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Thursday May 23, 2024

Sky is about to fall once again in Afghanistan?

Pakistan is now being forced to make tough decisions – decisions that could force Pakistan into a diplomatic cul-de-sac.

By Aamir Ghauri
July 02, 2021
File photo
File photo

As if the world doesn’t know already that sky is about to fall once again in Afghanistan, Prime Minister Imran Khan told his people through the Parliament that “very tough time” is coming for Pakistan - via Afghanistan.

Admitting defeat is ordinarily unpalatable for military commanders but in a press briefing for a select group of journalists, the US military head honcho in Afghanistan, General Austin Scott Miller admitted that “the security situation is not good right now… civil war is certainly a path that can be visualised if this continues on the trajectory it’s on right now. That should be a concern to the world.”

Taliban are gaining ground fast, capturing district after district. They also hold commanding position in Afghanistan’s three border crossings – with Tajikistan, Iran and Pakistan. Images of Afghan army officers and men coming to Taliban-designated “offices” to lay down arms and promise neutrality are going viral on the web. The security situation is definitely unnerving for western troops, already packed up to leave.

But what should Pakistan expect from the situation? For years, Islamabad was blamed by the US for being less than an honest partner in Afghanistan. Pakistan, the Washingtonians routinely said, wanted to hunt with the hounds without actually killing the hares. Pakistan had valid reasons – a Super Power can’t be trusted keeping the history of bilateral relations in focus. Simply put, Pakistan wasn’t ready to cull “friends” for “foes”.

So three cheers for the Prime Minister for telling the United States point-blank that Pakistan was ready to partner with Washington for peace but not war. He has numbers to tell how deadly the war in Afghanistan been for the state and society in Pakistan. In saying so, the Prime Minister revealed the pressure being applied on Islamabad by the West to change policy and posture in the region.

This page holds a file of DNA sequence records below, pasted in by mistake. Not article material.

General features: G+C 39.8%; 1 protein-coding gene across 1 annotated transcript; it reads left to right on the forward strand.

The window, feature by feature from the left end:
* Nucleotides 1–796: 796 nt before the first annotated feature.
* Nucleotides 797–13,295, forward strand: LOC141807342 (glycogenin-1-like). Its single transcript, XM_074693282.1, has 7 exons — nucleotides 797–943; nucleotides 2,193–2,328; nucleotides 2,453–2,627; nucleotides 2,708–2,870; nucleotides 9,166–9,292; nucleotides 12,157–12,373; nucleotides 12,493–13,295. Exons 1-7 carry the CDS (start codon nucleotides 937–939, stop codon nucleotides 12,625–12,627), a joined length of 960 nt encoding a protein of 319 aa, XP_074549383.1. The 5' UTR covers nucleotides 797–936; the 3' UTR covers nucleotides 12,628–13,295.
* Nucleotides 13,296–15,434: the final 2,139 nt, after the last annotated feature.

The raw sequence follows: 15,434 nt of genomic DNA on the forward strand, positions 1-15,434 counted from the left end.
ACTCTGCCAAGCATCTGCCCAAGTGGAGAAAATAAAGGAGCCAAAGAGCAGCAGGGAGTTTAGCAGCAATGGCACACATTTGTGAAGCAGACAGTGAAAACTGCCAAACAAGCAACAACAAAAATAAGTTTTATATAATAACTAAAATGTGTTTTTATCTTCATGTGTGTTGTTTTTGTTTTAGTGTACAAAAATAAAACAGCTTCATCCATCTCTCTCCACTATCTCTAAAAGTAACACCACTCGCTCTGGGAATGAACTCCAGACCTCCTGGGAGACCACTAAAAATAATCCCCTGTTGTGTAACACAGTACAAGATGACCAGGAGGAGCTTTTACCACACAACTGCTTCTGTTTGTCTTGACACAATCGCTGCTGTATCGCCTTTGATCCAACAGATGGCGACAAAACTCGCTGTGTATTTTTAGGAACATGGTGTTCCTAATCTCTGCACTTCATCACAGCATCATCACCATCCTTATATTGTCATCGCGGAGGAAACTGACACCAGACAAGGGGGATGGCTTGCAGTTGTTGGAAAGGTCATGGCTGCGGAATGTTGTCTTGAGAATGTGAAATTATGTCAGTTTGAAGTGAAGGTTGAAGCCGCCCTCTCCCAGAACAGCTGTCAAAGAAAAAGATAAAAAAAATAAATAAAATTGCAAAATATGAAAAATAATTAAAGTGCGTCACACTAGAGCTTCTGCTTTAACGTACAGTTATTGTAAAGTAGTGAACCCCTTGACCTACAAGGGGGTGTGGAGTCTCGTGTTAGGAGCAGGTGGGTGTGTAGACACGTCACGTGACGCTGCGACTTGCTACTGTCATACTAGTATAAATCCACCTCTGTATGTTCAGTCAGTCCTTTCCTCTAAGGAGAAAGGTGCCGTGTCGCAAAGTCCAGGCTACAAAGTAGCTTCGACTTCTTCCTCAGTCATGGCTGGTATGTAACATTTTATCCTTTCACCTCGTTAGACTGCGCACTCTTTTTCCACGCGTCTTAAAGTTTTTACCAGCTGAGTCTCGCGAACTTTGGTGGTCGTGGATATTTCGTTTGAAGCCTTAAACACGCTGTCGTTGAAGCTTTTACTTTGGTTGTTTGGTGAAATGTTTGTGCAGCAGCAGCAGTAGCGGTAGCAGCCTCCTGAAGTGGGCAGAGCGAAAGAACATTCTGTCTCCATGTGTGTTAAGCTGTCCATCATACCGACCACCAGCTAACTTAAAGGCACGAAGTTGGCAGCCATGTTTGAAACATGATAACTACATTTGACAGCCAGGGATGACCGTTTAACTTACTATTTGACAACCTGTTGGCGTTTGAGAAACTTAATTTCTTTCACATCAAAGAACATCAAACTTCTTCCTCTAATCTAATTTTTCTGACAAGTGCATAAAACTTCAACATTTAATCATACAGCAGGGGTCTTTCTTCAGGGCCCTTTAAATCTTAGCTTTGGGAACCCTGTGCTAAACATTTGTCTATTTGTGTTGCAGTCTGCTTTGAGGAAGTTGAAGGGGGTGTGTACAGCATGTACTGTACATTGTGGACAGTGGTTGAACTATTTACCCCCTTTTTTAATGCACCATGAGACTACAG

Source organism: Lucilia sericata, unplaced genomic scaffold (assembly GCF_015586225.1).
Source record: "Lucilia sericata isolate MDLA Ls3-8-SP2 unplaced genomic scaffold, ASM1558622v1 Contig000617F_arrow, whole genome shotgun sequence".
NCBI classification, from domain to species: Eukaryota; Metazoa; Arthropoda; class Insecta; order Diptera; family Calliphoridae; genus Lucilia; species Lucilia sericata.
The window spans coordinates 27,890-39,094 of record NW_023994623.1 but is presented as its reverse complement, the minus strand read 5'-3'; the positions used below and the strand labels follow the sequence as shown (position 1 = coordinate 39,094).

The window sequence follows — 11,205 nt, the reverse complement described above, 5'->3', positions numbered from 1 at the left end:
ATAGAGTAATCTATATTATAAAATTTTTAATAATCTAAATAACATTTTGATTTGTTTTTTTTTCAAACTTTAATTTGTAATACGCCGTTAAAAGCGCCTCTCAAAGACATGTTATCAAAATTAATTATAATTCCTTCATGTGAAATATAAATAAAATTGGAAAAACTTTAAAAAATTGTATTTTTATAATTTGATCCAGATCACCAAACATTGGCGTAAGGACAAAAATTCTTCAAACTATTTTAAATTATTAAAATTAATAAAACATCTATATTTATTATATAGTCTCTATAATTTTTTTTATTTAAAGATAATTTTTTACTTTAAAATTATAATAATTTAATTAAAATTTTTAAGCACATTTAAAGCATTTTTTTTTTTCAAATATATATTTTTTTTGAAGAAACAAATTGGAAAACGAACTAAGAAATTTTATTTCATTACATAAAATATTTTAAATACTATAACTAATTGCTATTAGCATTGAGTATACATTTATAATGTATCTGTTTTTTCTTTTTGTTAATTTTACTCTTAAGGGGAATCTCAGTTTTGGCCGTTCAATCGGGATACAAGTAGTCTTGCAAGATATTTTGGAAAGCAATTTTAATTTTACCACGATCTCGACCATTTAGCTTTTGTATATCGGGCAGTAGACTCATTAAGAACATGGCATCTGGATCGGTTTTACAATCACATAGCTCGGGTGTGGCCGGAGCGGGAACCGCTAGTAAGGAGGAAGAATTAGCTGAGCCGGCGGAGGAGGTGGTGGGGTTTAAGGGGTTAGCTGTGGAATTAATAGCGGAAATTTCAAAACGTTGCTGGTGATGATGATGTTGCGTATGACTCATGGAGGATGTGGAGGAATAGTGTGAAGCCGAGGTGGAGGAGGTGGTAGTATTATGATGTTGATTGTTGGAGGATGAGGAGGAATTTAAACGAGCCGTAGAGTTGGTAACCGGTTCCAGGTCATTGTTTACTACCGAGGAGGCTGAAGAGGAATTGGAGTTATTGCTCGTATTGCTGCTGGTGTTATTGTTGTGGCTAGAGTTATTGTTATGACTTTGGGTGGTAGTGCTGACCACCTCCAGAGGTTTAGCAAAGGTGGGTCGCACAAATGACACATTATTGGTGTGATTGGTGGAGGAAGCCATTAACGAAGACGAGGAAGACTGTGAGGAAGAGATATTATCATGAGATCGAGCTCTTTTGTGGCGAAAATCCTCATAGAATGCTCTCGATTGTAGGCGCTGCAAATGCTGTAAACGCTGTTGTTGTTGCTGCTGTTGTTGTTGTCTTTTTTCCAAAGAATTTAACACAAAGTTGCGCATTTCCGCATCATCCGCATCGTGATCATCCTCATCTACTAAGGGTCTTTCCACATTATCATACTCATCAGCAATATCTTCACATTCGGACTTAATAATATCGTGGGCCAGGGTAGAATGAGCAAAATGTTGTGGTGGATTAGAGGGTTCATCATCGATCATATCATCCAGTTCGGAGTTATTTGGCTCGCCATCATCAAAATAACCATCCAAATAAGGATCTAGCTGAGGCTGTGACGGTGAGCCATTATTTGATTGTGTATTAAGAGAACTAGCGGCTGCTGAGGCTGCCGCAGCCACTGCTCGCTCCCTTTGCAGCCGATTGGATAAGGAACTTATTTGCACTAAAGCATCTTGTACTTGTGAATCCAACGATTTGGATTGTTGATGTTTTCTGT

Former US Defense Secretary James Mattis made it clear in 2018 that India was US’ preferred partner in South and Southeast region. Speaking at the Shangri-La Dialogue in Singapore, Mattis even changed the name of the Asia Pacific region to Indo-Pacific region and told the world that the Quad – US, India, Japan & Australia – will not allow a single country [China] to hold sway in the Indian Ocean.

Pakistan is now being forced to make tough decisions – decisions that could force Pakistan into a diplomatic cul-de-sac. That’s why Prime Minister very right told the Chinese CGTN earlier this week: “It is very unfair for the US and other western powers to force countries like us to take sides. We should have good relations with everyone. It’s not going to happen that if pressure is put on Pakistan to change or downgrade its relationship with China. It won’t happen…. No matter what pressure is put on us, it is not going to happen.”

A cursory look at the last US attempt to flex it gargantuan military muscle would reveal beyond doubt that war in Afghanistan has been an utter failure for the sole Super Power. A detail read of the post-WW2 American military adventures would also expose that the US actually did not go into wars to win. The purpose was to kill and destroy, to shock and awe, to maim and murder. The longest war in American history might be painted as another war that is coming to an end. It may not end here. It may metamorphose into a conflict of a different nature that could continue for an indefinite period. Why would a defeated Super Power hand over a carte blanche to the emerging Super Power for its Belt and Road Initiative (BRI) or sideshows like the China Pakistan Economic Corridor (CPEC). Washington would like to keep Afghanistan boiling for as long as it could. Pakistan needs to be very careful about its future steps. Landmines are set and IEDs planted all over the place.

It would be educative to recall why US attacked Afghanistan and if it had achieved what it said it would achieve for itself and for Afghanistan.

a) The United States is keeping up with its long tradition of attacking and destroying a country and then retreating without a win. Naming the bombed and bruised countries is not essentially needed but it refreshes the record buried in thousands of book written all over the world - Korea and China (1950-53), Guatemala (1954, 1960), Indonesia (1958), Cuba (1959-61), Vietnam (1961-73), Laos (1964-73), Belgian Congo (1964), Dominican Republic (1965-66), Peru (1965), Guatemala (1967-1969), Cambodia (1969-1970), Nicaragua (1980s), El Salvador (1980s), Lebanon (1982-84), Grenada (1983), Lebanon/Syria (1983, 1984), Iran (1987), Panama (1989), Iraq (1991 & 2003), Kuwait (1991), Somalia (1992-94, 2007), Bosnia (1994-1995), Iran (1997), Sudan (1998), Afghanistan (199), Yugoslavia (1999), Afghanistan (2001-to date), Yemen (2002, 2009), Libya (1986, 2011). Pakistan’s bordering areas with Afghanistan were repeatedly targeted through drone attacks and the US ambassadors to Islamabad would avoid questions on the subject because Pakistan was a “front line ally” in the so-called War on Terror.